(CNS): The Cayman Islands public is being invited to weigh in on three draft bills that government is proposing to modernise the legislation surrounding marriage and family life. The new laws include major changes to the process of divorce with the introduction of irretrievable breakdown as a no fault reason, the removal of the right to damages for adultery and cutting the separation period before a divorce can be granted to just one year. The bills also deal with maintenance payments, including the increase in the age parents remain financially responsible for their children from 14 to 18.
The Law Reform Commission has been working on legislation to shape the family law environment and the areas of matrimony, maintenance and family property for more than six years. It now has three new proposed bills ready for public comment ahead of any final decisions by government.
Cayman has a high divorce rate despite relatively strict legislation that makes the ending of marriages harder here than in comparative jurisdictions. In a 2010 report by the United Nations, Cayman had the fifth highest divorce rate per capita in the world. But getting a divorce in the Cayman Islands is by no means easy and it currently requires that someone has to be blamed for the marriage collapsing. In addition, people can pursue adulterous spouses and their extramarital partners in the court for financial damages.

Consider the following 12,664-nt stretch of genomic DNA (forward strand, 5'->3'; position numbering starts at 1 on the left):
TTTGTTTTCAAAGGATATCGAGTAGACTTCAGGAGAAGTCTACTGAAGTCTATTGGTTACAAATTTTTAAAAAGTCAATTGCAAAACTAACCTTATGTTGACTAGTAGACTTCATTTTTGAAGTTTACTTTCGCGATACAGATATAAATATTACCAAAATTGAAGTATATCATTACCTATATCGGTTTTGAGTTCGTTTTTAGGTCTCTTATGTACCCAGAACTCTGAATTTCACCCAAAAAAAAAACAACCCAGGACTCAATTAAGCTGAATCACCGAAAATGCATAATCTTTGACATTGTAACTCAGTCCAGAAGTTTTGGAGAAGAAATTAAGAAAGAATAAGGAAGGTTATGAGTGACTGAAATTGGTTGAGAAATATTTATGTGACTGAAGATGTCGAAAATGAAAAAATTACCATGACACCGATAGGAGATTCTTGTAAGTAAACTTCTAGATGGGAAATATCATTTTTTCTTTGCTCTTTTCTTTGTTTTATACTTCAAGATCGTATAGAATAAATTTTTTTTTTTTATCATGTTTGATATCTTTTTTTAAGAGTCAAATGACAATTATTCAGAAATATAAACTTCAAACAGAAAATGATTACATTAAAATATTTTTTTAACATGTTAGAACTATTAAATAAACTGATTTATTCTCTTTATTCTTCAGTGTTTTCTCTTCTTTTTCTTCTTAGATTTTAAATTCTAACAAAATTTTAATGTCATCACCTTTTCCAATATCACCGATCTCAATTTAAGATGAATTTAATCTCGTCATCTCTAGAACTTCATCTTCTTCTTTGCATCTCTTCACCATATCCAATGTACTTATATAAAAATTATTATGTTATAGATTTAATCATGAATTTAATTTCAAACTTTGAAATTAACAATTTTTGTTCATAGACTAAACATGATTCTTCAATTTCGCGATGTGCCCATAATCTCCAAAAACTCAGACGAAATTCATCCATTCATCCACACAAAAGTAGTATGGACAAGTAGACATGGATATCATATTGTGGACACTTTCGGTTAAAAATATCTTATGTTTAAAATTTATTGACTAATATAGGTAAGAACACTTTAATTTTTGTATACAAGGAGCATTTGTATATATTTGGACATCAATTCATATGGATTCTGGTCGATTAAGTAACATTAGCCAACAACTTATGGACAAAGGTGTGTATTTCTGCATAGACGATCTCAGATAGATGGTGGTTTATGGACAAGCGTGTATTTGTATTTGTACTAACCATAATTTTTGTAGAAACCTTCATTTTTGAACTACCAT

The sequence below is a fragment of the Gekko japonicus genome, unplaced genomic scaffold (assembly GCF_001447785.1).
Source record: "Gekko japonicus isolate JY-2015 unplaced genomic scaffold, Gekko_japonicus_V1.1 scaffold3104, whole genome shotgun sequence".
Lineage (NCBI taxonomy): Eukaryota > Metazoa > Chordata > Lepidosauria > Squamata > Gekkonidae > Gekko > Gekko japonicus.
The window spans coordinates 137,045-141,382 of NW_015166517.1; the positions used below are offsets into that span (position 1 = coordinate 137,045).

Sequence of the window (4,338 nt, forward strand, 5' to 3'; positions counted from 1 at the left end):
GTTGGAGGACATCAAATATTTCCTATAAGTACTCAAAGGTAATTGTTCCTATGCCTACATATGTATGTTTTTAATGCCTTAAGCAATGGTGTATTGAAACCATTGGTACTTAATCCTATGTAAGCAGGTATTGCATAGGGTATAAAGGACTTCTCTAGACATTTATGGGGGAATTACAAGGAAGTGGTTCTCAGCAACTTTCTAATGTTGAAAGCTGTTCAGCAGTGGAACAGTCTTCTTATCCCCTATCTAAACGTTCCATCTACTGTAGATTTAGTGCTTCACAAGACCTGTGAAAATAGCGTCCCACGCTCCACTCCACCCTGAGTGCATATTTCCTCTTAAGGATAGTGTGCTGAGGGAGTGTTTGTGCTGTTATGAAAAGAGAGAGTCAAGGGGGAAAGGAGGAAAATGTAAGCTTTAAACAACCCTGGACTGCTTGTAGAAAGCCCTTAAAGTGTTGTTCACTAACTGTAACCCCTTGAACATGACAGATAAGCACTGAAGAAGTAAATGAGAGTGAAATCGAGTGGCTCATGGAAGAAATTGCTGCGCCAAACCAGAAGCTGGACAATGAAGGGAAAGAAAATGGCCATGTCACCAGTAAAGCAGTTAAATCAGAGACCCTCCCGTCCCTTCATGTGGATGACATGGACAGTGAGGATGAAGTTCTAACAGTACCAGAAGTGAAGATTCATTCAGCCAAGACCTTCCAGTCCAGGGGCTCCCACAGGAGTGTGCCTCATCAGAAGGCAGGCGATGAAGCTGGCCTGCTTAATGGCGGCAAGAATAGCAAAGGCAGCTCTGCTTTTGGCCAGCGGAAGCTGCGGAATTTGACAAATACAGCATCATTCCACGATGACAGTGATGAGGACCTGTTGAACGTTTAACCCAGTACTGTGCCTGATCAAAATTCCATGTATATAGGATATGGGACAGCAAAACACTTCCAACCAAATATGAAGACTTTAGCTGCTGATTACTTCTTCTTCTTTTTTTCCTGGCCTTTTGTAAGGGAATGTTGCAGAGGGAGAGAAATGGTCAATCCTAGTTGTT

The new trio of bills proposes eliminating the fault-based system to the more commonly accepted reason of irretrievable breakdown. It also includes a proposal to reduce the current separation period of two and five years to just 12 months before the dissolution of a marriage. The new legislation also proposes recognising common law unions of five years or more when it comes to family property rights.
The changes to the legislation include the introduction of mediation, the recognition of pre-nuptial agreements, gender equality in maintenance proceedings and removing the remaining legal provisions distinguishing between children regarded as illegitimate and legitimate, among other changes.
No final decision has been made on the legislation, officials stated in a release, and before the draft bills head to Cabinet for approval and then on to the Legislative Assembly for debate the public is being given the chance to comment on all three proposed pieces of legislation. Government said public submissions will be taken into account before a decision is made on the final reform of this legislative package.
Comments should be made in writing no later than 8 June
by mail to:
Cheryl Neblett, First Legislative Counsel, Portfolio of Legal Affairs
P.O. Box 1999
Grand Cayman KY1-1104
or delivered by hand to:
The offices of the Attorney General
5th floor, Government Administration Building
133 Elgin Avenue, George Town, Grand Cayman
or sent by e-mail to firstname.lastname@example.org